There are at least two stories on any one page: the one the reader generates in the reading of it and the one in the writer generates in the writing. This is the writer’s version.
Hive insects have queens whose only function is to produce the next generation. Humans have formalised this process for many animals in zoos, on farms, and in our own homes, and so we have brood mares, stud cats – or dogs or goats or horses or bulls – and ‘breeding stock’ of all kinds. We also breed our royalty so that both our kings and our queens have a duty to provide ‘an heir and a spare’, and at the other end of the scale, there is an underworld that breeds children of the right ethnicity for adoption into families willing to pay and not ask. ‘Spider’ is the story of a victim of entrapment for breeding and their fantasies about escape.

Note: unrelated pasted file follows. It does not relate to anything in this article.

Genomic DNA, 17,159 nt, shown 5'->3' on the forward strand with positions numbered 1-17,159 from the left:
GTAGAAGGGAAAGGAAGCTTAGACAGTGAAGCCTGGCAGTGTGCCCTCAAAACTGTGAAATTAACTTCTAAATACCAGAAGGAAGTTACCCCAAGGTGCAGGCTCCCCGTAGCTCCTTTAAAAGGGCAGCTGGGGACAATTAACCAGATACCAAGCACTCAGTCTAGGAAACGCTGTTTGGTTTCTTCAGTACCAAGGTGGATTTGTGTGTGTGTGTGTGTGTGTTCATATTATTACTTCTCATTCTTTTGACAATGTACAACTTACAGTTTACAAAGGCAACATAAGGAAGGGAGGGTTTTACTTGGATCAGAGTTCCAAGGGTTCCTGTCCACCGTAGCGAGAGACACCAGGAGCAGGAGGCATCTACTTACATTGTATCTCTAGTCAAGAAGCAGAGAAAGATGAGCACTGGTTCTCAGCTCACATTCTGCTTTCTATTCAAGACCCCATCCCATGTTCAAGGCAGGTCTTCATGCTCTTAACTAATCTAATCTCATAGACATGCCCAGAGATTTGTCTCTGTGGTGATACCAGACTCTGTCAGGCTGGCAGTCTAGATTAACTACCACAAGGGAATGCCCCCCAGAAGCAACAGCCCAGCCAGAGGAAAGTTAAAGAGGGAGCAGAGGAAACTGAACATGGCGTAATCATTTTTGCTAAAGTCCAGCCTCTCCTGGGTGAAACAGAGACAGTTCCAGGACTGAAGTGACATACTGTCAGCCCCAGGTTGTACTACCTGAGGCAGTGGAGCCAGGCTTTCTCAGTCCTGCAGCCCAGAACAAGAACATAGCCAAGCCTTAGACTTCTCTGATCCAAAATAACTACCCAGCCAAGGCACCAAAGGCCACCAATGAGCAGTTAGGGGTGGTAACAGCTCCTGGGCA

4 thoughts on “The Spider and the Wire Wool Madness: what’s that all about then?”
And then there’s the story I read.
That’s the thing, isn’t it – there’s potentially one story per head and if each one means something to the person whose head it’s in, what does it matter if it’s not the same one as the writer’s? Takes a bit of stepping back & letting go but that’s the bottom line. Personally, I like to see the little insights some sites allow their authors & I might even go back and re-read something afterwards if there’s enough of an ‘aha’ to it. Anyway, I hope the story in your head gave you the same satisfaction as the one in mine!
It did. Symbolic in my own way. I applaud your ability to step back and let go.
I’m not sure I have that nailed, Linda. I suspect I wouldn’t be here posting this if I had. I still have a long way to go, I suspect 🙂